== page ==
by Virginia Meo, RIES
The RIES – Italian Network for Solidarity Economy and the National Network of Emerging Commons and Civic Use met in November 2020 to identify common points and possible synergies in mutualistic and solidarity-based practices.
The starting point was a common premise. The current situation urges us to be more active in order to grow territorial and national networks that implement mutual and solidarity actions and connect them – not only to survive and get out of the Coronavirus emergency, but to consolidate the basis for a real social and ecological transition.
Both networks share a common vision: the centrality of solidarity and self-managed communities in transformative processes. For both, it is essential to start from real experiences and practices, such as economic projects: what we are producing (material and immaterial), what we can exchange, and what this exchange produces in terms of mutual support and sharing of resources. However, it is necessary to rethink the term “economic” and the meaning of “income”, declining it as civic and social income.
Several points of possible collaboration/constructive confrontation have been identified:
– knowledge sharing: the Commons Network has brought into play the idea of going beyond the public and the private and in this way creating community. The reflections on the economy are connected to the legal dimension, measuring the economy differently, broadening it on many aspects; the network of solidarity economy has developed various consolidated ecological and socially sustainable practices, which have been strengthened in the evaluation capacity (e.g. “Balanci di Giustizia” (1), as well as the common good balance sheet and other modalities);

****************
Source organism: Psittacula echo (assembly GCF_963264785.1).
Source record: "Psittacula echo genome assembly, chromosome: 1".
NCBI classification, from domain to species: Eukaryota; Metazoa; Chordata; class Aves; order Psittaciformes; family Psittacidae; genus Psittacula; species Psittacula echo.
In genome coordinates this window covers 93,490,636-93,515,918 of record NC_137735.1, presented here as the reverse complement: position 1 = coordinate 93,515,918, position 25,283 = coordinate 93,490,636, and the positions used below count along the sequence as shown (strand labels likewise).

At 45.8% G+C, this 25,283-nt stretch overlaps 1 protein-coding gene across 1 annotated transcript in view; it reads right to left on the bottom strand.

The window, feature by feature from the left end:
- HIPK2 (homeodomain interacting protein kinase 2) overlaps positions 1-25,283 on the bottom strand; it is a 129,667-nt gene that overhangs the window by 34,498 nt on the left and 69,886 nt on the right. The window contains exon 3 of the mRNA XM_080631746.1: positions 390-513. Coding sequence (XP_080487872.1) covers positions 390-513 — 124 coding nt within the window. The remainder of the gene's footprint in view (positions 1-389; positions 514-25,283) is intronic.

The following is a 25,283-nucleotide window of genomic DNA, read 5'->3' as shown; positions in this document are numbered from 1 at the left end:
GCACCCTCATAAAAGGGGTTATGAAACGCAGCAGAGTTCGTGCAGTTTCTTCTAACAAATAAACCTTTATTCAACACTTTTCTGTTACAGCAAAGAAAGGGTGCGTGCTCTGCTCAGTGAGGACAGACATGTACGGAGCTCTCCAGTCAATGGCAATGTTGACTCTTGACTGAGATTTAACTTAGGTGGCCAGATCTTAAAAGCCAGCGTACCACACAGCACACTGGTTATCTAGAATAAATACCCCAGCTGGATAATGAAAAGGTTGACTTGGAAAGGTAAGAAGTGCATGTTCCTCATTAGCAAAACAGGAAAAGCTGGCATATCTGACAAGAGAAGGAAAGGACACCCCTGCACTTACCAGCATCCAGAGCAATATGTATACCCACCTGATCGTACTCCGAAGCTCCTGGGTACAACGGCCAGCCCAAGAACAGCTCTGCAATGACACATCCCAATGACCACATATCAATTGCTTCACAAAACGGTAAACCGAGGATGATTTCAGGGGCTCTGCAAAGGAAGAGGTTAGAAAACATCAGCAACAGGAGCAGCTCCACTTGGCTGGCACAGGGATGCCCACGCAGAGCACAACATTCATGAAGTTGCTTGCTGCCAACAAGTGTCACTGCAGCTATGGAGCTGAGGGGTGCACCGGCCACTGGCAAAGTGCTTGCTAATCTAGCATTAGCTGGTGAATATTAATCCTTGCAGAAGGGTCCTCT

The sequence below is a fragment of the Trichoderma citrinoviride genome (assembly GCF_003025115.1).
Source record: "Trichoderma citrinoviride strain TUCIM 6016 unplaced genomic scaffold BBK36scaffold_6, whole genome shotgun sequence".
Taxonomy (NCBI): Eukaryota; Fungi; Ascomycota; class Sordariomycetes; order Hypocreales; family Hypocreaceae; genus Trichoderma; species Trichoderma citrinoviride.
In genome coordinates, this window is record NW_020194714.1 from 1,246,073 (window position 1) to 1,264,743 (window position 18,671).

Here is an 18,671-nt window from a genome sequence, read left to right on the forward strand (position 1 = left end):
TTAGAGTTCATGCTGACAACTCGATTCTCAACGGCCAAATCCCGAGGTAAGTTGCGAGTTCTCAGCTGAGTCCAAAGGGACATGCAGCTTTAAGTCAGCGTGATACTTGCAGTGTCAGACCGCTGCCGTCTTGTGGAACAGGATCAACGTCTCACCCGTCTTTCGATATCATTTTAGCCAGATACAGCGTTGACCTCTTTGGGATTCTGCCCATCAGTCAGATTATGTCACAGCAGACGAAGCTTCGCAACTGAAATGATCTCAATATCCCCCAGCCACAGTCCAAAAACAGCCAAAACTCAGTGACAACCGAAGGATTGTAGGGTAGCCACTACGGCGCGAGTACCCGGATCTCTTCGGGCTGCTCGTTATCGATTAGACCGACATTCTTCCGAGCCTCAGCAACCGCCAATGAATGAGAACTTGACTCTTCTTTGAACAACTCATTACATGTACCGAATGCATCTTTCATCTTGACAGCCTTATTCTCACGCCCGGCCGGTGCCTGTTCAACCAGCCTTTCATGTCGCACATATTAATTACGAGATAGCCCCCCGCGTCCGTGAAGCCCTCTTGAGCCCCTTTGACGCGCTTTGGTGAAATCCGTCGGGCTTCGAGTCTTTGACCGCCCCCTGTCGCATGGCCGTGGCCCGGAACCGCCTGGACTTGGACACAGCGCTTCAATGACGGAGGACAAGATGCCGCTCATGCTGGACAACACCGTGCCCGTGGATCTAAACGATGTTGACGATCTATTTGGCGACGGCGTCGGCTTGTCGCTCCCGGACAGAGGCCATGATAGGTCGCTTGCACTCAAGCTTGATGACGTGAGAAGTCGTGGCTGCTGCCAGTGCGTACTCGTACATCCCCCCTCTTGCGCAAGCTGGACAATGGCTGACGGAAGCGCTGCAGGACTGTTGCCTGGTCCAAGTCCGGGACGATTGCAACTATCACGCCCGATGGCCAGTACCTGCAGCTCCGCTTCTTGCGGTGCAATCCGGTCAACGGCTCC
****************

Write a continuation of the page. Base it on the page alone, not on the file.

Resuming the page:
– exchanging experiences: it emerged, for example, that the experiences of small-scale organised distribution and relations with producers, which are characteristic of the ecosol world, could be a supplement in particular for the experiences of cultural productions that inhabit the spaces of the commons, where the know-how of economic exchange networks is often lacking;
– sharing physical spaces, to build places inhabited by the realities of both networks;
– economic and financial sustainability, for practices that are sometimes in the balance between formal and informal economies;
– building common mutualism tools, such as the creation of a national solidarity fund to support self-organising spaces and to share resources horizontally;
– the expression of a political subjectivity, which is necessary in order to differentiate from the experiences of the so-called Third Sector;
– broadening experiences/practices outside what we already know and organise of local and/or informal economies, which will grow even more as the crisis deepens.
A first step of concrete collaboration, currently in progress, is a shared mapping, aimed at a more detailed knowledge of the organisations composing the two networks, of their main activities and needs, on which to build structured alliances also in the territories. A second step will be the organisation of thematic meetings on the basic topics of the two networks, in order to build a common vision.
Finally, RIES has been asked to collaborate in the drafting of the popular law proposal on Commons and in particular on the economic dimension and management of shared resources.
(1) Campaign for families to do a sort of “accounting” to evaluate their progress in shifting towards a more equitable lifestyle and consumption.